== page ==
Fueled by Orban’s Clutch Finishing Touch, PU Men’s Lacrosse Posts 2 Critical Victories
Having lost a pair of one-goal games in the last two weeks of March, the Princeton University men’s lacrosse team was moments away from another excruciating defeat as it hosted Lehigh last week.
Trailing 9-8 with less than 10 seconds left in the April 8 contest, Princeton had a shot turned back and the ball bounced on the turf at the Class of 1952 Stadium.
Then lightning struck as Tiger junior midfielder Kip Orban took a Mike MacDonald feed and rifled it onto the back of the net to tie the game at 9-9 and force overtime.
Princeton came through with the win on a goal in the second overtime by All-American senior midfielder Tom Schreiber to reverse its fortune and finally come out on top in a nailbiter.
For Orban, the tally was unlike any in his career. “I never had a goal like that; I was fortunate to be the recipient of a really hard play by Mikey,” recalled Orban, a 6’2, 190-pound native of Westport, Conn.
“He got that ground ball. He always has the greatest vision. He skips it through all the time. He found me at the top of the box and I was just fortunate to put it past the keeper.”
The Tigers, though, worked hard to make their luck. “We executed at the end of the game which is what we have to do moving forward,” said Orban, who was later named the Ivy League Co-Player of the Week along with Penn goalie Brian Feeney.
“I think we are finally starting to grit it out. Coach is instilling a great work ethic and teaching us to work really hard when we are tired and execute.”
Against Dartmouth, Orban was up to his late heroics again, scoring goals in the waning moments of both the first and second quarters to help the Tigers take an 8-4 halftime lead on the way to a 13-10 triumph.
“I think in the first half, we came out pretty well,” said Orban, reflecting on the victory which improved No. 14 Princeton to 7-4 overall and 2-2 in Ivy League action.
“Dartmouth played well, they showed some zone. We slowed down the pace of our offense a little bit and I think we were able to adapt pretty well and we were able to win it. We put enough on the board and we were fortunate to win it.”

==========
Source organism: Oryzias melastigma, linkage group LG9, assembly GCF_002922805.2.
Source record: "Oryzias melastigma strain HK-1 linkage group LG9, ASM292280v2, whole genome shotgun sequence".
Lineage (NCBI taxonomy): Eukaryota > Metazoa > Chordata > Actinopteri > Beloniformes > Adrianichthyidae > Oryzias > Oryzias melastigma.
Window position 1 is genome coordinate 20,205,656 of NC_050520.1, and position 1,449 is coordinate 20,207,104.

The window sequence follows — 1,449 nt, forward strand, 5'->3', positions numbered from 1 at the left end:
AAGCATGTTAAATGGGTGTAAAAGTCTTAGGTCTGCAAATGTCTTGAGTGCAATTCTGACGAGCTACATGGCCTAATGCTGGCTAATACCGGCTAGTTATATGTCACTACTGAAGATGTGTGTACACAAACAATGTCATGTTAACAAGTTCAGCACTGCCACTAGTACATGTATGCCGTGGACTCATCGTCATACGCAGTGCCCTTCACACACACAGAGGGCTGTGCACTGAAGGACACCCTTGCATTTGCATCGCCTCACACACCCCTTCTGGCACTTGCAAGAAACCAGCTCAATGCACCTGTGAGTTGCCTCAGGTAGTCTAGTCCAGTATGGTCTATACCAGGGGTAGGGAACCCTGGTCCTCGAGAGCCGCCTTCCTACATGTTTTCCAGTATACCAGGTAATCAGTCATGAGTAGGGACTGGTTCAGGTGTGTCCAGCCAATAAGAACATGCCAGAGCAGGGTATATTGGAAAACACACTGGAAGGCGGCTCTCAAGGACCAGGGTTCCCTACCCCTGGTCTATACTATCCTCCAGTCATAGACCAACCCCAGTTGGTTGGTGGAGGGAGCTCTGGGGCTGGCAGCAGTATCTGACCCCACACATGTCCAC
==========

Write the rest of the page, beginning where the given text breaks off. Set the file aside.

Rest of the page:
In tallying those two goals, Orban has now scored at least one goal in 24 straight games, the longest scoring streak among Division I midfielders.
“I don’t really think about it, I just go out on the field and it is just being part of the system,” said Orban, reflecting on the streak.
“When I score those I am generally the recipient of great off ball movement. Our two-man system really forces us to play well together and I think our offensive first six guys work well with each other. Tommy [Schreiber] does a great job finding me. Mikey [MacDonald] does a great job finding everyone. Ryan Ambler is stepping up. I think we all work well together. It is just whoever is in the right spot at the right time.”
With two college seasons under his belt, Orban is better able to take advantage of the scoring opportunities that come his way.
“I am a little older; I definitely feel a little more comfortable than freshman year stepping out there and starting,” said Orban, who has 25 points this season on 18 goals and seven assists and is up to 70 points in his career with 53 goals and 17 assists. “It was a lot more nerve-wracking then.”
Orban acknowledged that the Tigers showed some nerves in the second half on Saturday as the Big Green narrowed the Princeton lead to three goals on three occasions over the last 30 minutes of the contest with former Princeton High star Mike Olentine scoring a third quarter goal for Dartmouth.